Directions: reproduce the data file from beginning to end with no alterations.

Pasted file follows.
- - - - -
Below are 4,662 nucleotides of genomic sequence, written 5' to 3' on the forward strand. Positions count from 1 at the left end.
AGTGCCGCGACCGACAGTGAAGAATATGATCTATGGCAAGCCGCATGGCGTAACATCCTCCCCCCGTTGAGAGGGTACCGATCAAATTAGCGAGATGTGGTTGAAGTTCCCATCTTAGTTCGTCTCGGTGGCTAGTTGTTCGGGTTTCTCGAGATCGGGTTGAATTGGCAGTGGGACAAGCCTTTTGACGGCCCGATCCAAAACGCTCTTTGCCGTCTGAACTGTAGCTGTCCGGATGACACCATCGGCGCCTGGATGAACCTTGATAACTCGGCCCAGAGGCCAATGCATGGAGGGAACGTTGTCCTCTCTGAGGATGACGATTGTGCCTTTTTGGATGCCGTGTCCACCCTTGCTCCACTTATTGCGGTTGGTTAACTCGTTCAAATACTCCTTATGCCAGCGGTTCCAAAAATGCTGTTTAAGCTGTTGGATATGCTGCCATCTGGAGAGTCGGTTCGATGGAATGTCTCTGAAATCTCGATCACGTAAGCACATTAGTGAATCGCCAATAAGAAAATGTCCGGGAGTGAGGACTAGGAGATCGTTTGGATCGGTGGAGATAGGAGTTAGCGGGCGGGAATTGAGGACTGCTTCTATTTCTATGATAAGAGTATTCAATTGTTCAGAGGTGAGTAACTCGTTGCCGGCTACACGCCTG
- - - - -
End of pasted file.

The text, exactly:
Below are 4,662 nucleotides of genomic sequence, written 5' to 3' on the forward strand. Positions count from 1 at the left end.
AGTGCCGCGACCGACAGTGAAGAATATGATCTATGGCAAGCCGCATGGCGTAACATCCTCCCCCCGTTGAGAGGGTACCGATCAAATTAGCGAGATGTGGTTGAAGTTCCCATCTTAGTTCGTCTCGGTGGCTAGTTGTTCGGGTTTCTCGAGATCGGGTTGAATTGGCAGTGGGACAAGCCTTTTGACGGCCCGATCCAAAACGCTCTTTGCCGTCTGAACTGTAGCTGTCCGGATGACACCATCGGCGCCTGGATGAACCTTGATAACTCGGCCCAGAGGCCAATGCATGGAGGGAACGTTGTCCTCTCTGAGGATGACGATTGTGCCTTTTTGGATGCCGTGTCCACCCTTGCTCCACTTATTGCGGTTGGTTAACTCGTTCAAATACTCCTTATGCCAGCGGTTCCAAAAATGCTGTTTAAGCTGTTGGATATGCTGCCATCTGGAGAGTCGGTTCGATGGAATGTCTCTGAAATCTCGATCACGTAAGCACATTAGTGAATCGCCAATAAGAAAATGTCCGGGAGTGAGGACTAGGAGATCGTTTGGATCGGTGGAGATAGGAGTTAGCGGGCGGGAATTGAGGACTGCTTCTATTTCTATGATAAGAGTATTCAATTGTTCAGAGGTGAGTAACTCGTTGCCGGCTACACGCCTG